It's not easy to stand out on Venice Beach.
With sidewalk performers, buff bodies and curious oddities of all sorts there's a lot to compete with. Equal parts bazaar, freak show and art exhibit, Venice Beach is one of the most colorful stretches in all of Southern California.
Enter one of the NBA's brightest stars.
Kevin Durant strode down Ocean Front Walk, the vibrant band of asphalt that divides Venice from its beach, as casually as he would make his way to an ice machine at the end of a hotel hallway.
Dressed in basketball shorts, black socks and flip-flops, Durant stood head and shoulders above earthy longboarders, jaded locals and eager tourists from places like Japan and Holland.
"He's so tall," gushed a woman at a bike rental stand straddling a blue beach cruiser. Throngs of people trailed behind him. Durant's destination was the basketball courts that are no more than a chest pass from where 17th Avenue meets Ocean Front Walk.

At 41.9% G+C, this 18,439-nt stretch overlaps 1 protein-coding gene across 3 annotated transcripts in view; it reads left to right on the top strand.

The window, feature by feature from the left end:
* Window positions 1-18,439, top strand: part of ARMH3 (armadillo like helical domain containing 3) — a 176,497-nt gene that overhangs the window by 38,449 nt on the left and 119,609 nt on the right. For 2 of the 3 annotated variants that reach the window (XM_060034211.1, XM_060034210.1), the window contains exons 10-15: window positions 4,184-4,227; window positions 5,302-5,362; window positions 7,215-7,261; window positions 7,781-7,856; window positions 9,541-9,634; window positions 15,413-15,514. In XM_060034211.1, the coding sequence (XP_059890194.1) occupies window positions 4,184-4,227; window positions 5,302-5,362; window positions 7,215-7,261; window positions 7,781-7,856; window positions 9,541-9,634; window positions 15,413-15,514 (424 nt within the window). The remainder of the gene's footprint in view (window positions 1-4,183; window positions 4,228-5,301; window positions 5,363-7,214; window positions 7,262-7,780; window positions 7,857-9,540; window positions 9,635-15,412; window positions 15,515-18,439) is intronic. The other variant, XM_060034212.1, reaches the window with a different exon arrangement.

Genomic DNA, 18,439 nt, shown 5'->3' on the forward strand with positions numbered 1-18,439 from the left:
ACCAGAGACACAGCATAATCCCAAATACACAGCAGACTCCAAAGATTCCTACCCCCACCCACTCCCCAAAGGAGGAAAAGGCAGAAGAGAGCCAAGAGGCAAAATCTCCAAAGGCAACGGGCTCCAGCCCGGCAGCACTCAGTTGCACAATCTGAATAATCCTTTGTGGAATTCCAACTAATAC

But after dominating on his much publicized whirlwind summer league tour, highlighted by his 44-point effort to lead the D.C.-based Goodman League in a thrilling 135-134 victory over L.A.'s Drew League, on this day the NBA's leading scorer would take a backseat to the next generation.
Durant and a half-dozen of his locked-out brethren showed up for the sixth annual Boost Mobile Elite 24 All-Star game, which features two dozen of the best high school basketball players in the country.
For one afternoon Venice was the center of the basketball universe as NBA royalty and A-list actors rubbed elbows with AAU coaches and streetball legends as long-limbed, teen-aged stars dunked until their hearts were content.